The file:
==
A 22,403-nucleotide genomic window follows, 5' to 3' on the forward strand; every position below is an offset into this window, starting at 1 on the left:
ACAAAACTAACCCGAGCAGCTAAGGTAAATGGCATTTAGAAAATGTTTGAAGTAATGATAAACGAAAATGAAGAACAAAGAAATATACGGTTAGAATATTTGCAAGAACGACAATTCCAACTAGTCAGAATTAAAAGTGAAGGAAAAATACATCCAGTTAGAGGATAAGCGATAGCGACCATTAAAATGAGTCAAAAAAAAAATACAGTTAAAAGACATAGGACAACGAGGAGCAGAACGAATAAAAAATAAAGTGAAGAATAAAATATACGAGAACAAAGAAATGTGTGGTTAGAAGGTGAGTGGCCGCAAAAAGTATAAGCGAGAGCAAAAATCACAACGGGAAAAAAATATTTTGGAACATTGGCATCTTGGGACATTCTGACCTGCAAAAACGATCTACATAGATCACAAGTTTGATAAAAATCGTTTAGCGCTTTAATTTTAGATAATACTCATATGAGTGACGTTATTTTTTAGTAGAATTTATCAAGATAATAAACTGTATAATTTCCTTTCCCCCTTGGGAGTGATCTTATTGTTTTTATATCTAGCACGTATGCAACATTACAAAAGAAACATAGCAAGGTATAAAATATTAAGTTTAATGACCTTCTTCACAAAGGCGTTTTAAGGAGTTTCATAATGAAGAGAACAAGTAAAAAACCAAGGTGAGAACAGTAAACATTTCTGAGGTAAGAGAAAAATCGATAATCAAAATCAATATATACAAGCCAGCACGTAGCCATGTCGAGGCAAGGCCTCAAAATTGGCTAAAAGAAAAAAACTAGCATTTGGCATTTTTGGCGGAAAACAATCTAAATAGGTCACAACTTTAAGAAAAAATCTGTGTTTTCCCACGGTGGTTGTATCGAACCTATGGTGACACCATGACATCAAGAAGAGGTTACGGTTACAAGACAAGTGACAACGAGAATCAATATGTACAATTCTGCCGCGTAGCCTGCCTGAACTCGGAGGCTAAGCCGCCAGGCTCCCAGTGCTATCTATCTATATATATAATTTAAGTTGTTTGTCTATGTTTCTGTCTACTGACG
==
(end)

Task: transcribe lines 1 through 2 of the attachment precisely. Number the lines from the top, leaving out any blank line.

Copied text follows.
A 22,403-nucleotide genomic window follows, 5' to 3' on the forward strand; every position below is an offset into this window, starting at 1 on the left:
ACAAAACTAACCCGAGCAGCTAAGGTAAATGGCATTTAGAAAATGTTTGAAGTAATGATAAACGAAAATGAAGAACAAAGAAATATACGGTTAGAATATTTGCAAGAACGACAATTCCAACTAGTCAGAATTAAAAGTGAAGGAAAAATACATCCAGTTAGAGGATAAGCGATAGCGACCATTAAAATGAGTCAAAAAAAAAATACAGTTAAAAGACATAGGACAACGAGGAGCAGAACGAATAAAAAATAAAGTGAAGAATAAAATATACGAGAACAAAGAAATGTGTGGTTAGAAGGTGAGTGGCCGCAAAAAGTATAAGCGAGAGCAAAAATCACAACGGGAAAAAAATATTTTGGAACATTGGCATCTTGGGACATTCTGACCTGCAAAAACGATCTACATAGATCACAAGTTTGATAAAAATCGTTTAGCGCTTTAATTTTAGATAATACTCATATGAGTGACGTTATTTTTTAGTAGAATTTATCAAGATAATAAACTGTATAATTTCCTTTCCCCCTTGGGAGTGATCTTATTGTTTTTATATCTAGCACGTATGCAACATTACAAAAGAAACATAGCAAGGTATAAAATATTAAGTTTAATGACCTTCTTCACAAAGGCGTTTTAAGGAGTTTCATAATGAAGAGAACAAGTAAAAAACCAAGGTGAGAACAGTAAACATTTCTGAGGTAAGAGAAAAATCGATAATCAAAATCAATATATACAAGCCAGCACGTAGCCATGTCGAGGCAAGGCCTCAAAATTGGCTAAAAGAAAAAAACTAGCATTTGGCATTTTTGGCGGAAAACAATCTAAATAGGTCACAACTTTAAGAAAAAATCTGTGTTTTCCCACGGTGGTTGTATCGAACCTATGGTGACACCATGACATCAAGAAGAGGTTACGGTTACAAGACAAGTGACAACGAGAATCAATATGTACAATTCTGCCGCGTAGCCTGCCTGAACTCGGAGGCTAAGCCGCCAGGCTCCCAGTGCTATCTATCTATATATATAATTTAAGTTGTTTGTCTATGTTTCTGTCTACTGACG